How Much Does No-Fault Insurance Cost?

States which mandate or use no-fault insurance report an average cost of $897 per year, assuming the driver has the state’s minimum required insurance. Like any other type of insurance, there are certain factors that determine how much the exact cost will be. This can include your state of residence, the amount of coverage you purchase, your driving record, and your choice of an insurance company. Every insurance provider prices their policies differently, so it helps to shop around and have multiple options. There are states where you can be paying high rates.

What is The Practice in At-Fault/Tort States?

You can call these states whatever you wish -at-fault, tort, or standard; they all mean the same thing. Basic car insurance, or liability coverage, is required in 48 states. In no-fault states, it’s required too. But it’s in tort states where it comes in as a must-have. A driver found to be at fault for an accident is responsible for covering the other party’s property damage and injuries. Their own comes second. Every driver carries a certain amount of coverage for property damage, injury per person, and injury per accident. Each individual state sets the minimum coverage limits everyone should carry. PIP isn’t always required in these states, but it will help with covering injuries and property damage of one’s self if at fault for an accident.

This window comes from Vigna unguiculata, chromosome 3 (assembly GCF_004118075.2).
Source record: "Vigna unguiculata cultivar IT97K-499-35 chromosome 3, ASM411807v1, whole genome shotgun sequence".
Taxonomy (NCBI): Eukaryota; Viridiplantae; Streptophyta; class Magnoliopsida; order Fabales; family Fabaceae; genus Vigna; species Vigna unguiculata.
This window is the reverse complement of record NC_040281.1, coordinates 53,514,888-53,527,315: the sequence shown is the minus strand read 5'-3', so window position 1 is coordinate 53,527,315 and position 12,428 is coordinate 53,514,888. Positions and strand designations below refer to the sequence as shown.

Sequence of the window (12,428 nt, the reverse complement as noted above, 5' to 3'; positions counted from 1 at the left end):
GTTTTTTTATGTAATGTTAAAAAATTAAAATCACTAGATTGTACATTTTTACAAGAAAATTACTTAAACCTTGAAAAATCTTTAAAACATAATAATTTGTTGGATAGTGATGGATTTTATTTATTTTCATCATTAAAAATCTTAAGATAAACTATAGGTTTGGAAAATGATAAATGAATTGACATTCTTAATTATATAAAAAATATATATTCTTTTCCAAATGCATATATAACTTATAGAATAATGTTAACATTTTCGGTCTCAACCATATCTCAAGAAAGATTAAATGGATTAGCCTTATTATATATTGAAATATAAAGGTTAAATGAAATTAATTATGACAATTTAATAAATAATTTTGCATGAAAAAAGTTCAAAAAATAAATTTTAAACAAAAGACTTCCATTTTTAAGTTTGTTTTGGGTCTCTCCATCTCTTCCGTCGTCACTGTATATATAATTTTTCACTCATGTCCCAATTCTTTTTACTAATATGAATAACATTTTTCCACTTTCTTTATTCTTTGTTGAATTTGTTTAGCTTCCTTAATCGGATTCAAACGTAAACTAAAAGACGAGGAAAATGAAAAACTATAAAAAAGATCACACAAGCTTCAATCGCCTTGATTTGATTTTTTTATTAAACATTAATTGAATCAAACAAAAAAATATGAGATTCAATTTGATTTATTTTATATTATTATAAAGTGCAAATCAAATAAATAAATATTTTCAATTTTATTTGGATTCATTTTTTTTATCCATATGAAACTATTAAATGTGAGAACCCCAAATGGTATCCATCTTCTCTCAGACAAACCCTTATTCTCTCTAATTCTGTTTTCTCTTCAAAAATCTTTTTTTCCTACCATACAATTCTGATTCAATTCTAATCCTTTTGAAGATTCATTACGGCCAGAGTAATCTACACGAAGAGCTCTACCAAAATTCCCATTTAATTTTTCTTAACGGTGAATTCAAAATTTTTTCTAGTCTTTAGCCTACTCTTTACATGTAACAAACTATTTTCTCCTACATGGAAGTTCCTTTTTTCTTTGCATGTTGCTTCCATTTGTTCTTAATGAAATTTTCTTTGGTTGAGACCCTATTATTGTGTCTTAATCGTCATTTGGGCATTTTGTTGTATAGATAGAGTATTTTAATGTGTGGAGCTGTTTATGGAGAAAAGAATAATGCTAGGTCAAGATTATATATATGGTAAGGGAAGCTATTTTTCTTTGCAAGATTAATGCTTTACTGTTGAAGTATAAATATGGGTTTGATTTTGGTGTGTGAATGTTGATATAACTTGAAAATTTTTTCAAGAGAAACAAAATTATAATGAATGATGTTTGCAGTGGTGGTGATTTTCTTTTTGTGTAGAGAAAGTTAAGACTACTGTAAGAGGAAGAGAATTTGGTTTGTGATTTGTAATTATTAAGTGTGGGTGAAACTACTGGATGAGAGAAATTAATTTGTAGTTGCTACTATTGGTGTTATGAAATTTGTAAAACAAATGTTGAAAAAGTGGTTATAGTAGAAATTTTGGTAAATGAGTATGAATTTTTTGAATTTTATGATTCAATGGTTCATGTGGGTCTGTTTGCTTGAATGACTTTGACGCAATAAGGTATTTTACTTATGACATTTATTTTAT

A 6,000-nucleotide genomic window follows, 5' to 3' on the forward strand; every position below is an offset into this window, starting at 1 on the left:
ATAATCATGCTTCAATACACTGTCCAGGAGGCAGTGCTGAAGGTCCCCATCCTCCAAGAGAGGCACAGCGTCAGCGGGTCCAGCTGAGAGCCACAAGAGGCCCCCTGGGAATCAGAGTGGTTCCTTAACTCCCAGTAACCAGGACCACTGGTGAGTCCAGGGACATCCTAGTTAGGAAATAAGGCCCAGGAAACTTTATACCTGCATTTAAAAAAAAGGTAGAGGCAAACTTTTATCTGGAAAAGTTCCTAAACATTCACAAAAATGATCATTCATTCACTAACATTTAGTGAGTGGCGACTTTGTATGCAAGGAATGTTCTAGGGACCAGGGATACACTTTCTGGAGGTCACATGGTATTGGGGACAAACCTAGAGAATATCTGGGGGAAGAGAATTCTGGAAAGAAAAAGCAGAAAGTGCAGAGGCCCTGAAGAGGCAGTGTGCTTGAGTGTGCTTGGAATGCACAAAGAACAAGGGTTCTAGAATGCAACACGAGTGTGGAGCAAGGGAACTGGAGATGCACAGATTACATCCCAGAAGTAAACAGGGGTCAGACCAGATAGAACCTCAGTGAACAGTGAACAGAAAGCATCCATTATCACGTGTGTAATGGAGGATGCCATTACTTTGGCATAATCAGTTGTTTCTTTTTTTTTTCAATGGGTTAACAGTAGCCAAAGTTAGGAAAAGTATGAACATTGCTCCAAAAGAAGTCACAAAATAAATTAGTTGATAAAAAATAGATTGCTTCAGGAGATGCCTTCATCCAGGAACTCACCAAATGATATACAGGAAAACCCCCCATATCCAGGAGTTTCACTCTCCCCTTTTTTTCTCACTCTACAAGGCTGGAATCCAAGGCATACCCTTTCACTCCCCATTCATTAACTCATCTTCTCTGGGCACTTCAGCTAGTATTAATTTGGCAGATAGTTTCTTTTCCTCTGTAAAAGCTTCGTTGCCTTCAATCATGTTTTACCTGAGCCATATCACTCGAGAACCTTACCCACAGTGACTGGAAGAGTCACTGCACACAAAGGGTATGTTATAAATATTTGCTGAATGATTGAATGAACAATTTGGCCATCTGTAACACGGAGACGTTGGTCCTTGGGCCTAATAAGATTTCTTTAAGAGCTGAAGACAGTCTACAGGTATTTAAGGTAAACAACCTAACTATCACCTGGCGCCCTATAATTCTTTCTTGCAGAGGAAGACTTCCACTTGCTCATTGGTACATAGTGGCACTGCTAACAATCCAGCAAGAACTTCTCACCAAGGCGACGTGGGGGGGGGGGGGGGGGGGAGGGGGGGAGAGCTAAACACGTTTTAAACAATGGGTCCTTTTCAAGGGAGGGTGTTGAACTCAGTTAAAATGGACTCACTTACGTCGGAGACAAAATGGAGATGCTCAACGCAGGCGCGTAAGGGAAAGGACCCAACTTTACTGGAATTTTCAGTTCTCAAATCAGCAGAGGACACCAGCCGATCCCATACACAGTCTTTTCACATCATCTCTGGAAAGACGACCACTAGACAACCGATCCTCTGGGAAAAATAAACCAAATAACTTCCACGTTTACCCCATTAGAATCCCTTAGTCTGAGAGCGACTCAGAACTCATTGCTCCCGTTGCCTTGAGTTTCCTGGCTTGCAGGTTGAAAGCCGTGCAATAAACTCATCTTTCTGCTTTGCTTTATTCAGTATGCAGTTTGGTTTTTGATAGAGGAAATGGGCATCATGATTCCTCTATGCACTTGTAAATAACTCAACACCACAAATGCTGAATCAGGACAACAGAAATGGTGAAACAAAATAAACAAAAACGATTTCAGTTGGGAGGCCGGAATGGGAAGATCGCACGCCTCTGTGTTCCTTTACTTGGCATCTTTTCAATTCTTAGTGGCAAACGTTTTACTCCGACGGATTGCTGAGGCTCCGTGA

How Are Vehicle Repairs Handled in a No-Fault State?

It may have been mentioned earlier in the post, but if it wasn’t clear or obvious, vehicle damage due to an accident isn’t usually covered by no-fault insurance. Due to this, the practice of insuring these damages is consistent with that of a tort state. Even no-fault states have liability insurance requirements, so a driver who had their car damaged in an accident would file a claim through the at-fault driver’s insurance company. Their property damage auto insurance would cover trips to the repair shop or replacement parts. Meanwhile, each driver uses their own insurance for medical payments, as is the practice of a no-fault state.

What to Consider About No-Fault Insurance

At this point, you’re familiar with the practice, the cost, and the location of no-fault car insurance. All that’s left is the key takeaways and what to really think about if you just moved to a state where a no-fault system is in place. That’s actually the first thing to think about -are you in a no-fault state? The second question to ask would be what is the PIP coverage requirement? From there, it would be time to receive some quotes from local and national insurance providers to see who offers the best rates. If you live in one of the states with high premiums, you’ll want to receive the best deal. Even though your state may be no-fault, you should still drive like every accident would be your fault, as no-fault states tend to see more accidents. It all goes back to the most reliable practice in the auto insurance book -drive safely.